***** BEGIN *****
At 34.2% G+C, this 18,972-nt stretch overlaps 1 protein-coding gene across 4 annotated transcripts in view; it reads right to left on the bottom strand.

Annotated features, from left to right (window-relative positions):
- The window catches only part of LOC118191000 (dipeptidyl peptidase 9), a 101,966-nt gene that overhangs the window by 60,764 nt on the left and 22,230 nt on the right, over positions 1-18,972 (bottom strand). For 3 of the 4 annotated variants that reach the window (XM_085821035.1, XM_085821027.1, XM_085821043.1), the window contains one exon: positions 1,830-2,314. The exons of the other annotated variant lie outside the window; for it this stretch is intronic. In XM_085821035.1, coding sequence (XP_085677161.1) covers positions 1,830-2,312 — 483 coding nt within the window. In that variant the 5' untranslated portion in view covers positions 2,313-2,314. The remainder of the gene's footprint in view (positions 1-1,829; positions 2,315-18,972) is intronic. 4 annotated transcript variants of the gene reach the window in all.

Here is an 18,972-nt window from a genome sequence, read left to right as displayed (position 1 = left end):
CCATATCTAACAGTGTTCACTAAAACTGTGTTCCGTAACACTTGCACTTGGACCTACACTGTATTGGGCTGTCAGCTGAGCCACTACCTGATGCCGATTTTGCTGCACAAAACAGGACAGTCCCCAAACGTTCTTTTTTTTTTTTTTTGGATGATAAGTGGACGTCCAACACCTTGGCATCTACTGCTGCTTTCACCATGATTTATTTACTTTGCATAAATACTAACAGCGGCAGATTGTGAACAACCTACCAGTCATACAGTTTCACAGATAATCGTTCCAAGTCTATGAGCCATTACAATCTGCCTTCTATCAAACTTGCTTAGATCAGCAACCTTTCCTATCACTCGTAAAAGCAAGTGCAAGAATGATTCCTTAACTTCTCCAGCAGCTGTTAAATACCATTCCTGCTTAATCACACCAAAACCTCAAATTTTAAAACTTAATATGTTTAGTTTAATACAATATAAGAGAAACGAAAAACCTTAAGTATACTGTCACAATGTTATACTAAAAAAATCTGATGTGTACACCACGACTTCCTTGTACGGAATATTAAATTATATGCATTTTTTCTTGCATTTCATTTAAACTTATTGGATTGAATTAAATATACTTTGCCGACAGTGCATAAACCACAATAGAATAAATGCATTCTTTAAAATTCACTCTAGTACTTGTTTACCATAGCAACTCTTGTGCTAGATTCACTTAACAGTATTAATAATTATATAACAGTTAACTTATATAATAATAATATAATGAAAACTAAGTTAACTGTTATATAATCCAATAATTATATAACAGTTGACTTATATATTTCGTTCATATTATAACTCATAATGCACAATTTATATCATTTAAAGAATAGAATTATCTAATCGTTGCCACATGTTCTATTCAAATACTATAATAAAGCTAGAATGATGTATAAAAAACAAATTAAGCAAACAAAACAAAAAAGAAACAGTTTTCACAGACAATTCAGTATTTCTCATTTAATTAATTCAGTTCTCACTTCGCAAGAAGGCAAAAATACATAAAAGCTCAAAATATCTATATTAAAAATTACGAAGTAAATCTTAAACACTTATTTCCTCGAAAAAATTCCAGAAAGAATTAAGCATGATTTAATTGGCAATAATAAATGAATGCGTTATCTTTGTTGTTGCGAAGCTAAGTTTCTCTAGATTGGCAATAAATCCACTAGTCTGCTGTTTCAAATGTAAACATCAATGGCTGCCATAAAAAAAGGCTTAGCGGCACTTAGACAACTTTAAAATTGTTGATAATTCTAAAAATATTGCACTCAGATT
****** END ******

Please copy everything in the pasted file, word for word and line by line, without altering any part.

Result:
At 34.2% G+C, this 18,972-nt stretch overlaps 1 protein-coding gene across 4 annotated transcripts in view; it reads right to left on the bottom strand.

Annotated features, from left to right (window-relative positions):
- The window catches only part of LOC118191000 (dipeptidyl peptidase 9), a 101,966-nt gene that overhangs the window by 60,764 nt on the left and 22,230 nt on the right, over positions 1-18,972 (bottom strand). For 3 of the 4 annotated variants that reach the window (XM_085821035.1, XM_085821027.1, XM_085821043.1), the window contains one exon: positions 1,830-2,314. The exons of the other annotated variant lie outside the window; for it this stretch is intronic. In XM_085821035.1, coding sequence (XP_085677161.1) covers positions 1,830-2,312 — 483 coding nt within the window. In that variant the 5' untranslated portion in view covers positions 2,313-2,314. The remainder of the gene's footprint in view (positions 1-1,829; positions 2,315-18,972) is intronic. 4 annotated transcript variants of the gene reach the window in all.

Here is an 18,972-nt window from a genome sequence, read left to right as displayed (position 1 = left end):
CCATATCTAACAGTGTTCACTAAAACTGTGTTCCGTAACACTTGCACTTGGACCTACACTGTATTGGGCTGTCAGCTGAGCCACTACCTGATGCCGATTTTGCTGCACAAAACAGGACAGTCCCCAAACGTTCTTTTTTTTTTTTTTTGGATGATAAGTGGACGTCCAACACCTTGGCATCTACTGCTGCTTTCACCATGATTTATTTACTTTGCATAAATACTAACAGCGGCAGATTGTGAACAACCTACCAGTCATACAGTTTCACAGATAATCGTTCCAAGTCTATGAGCCATTACAATCTGCCTTCTATCAAACTTGCTTAGATCAGCAACCTTTCCTATCACTCGTAAAAGCAAGTGCAAGAATGATTCCTTAACTTCTCCAGCAGCTGTTAAATACCATTCCTGCTTAATCACACCAAAACCTCAAATTTTAAAACTTAATATGTTTAGTTTAATACAATATAAGAGAAACGAAAAACCTTAAGTATACTGTCACAATGTTATACTAAAAAAATCTGATGTGTACACCACGACTTCCTTGTACGGAATATTAAATTATATGCATTTTTTCTTGCATTTCATTTAAACTTATTGGATTGAATTAAATATACTTTGCCGACAGTGCATAAACCACAATAGAATAAATGCATTCTTTAAAATTCACTCTAGTACTTGTTTACCATAGCAACTCTTGTGCTAGATTCACTTAACAGTATTAATAATTATATAACAGTTAACTTATATAATAATAATATAATGAAAACTAAGTTAACTGTTATATAATCCAATAATTATATAACAGTTGACTTATATATTTCGTTCATATTATAACTCATAATGCACAATTTATATCATTTAAAGAATAGAATTATCTAATCGTTGCCACATGTTCTATTCAAATACTATAATAAAGCTAGAATGATGTATAAAAAACAAATTAAGCAAACAAAACAAAAAAGAAACAGTTTTCACAGACAATTCAGTATTTCTCATTTAATTAATTCAGTTCTCACTTCGCAAGAAGGCAAAAATACATAAAAGCTCAAAATATCTATATTAAAAATTACGAAGTAAATCTTAAACACTTATTTCCTCGAAAAAATTCCAGAAAGAATTAAGCATGATTTAATTGGCAATAATAAATGAATGCGTTATCTTTGTTGTTGCGAAGCTAAGTTTCTCTAGATTGGCAATAAATCCACTAGTCTGCTGTTTCAAATGTAAACATCAATGGCTGCCATAAAAAAAGGCTTAGCGGCACTTAGACAACTTTAAAATTGTTGATAATTCTAAAAATATTGCACTCAGATT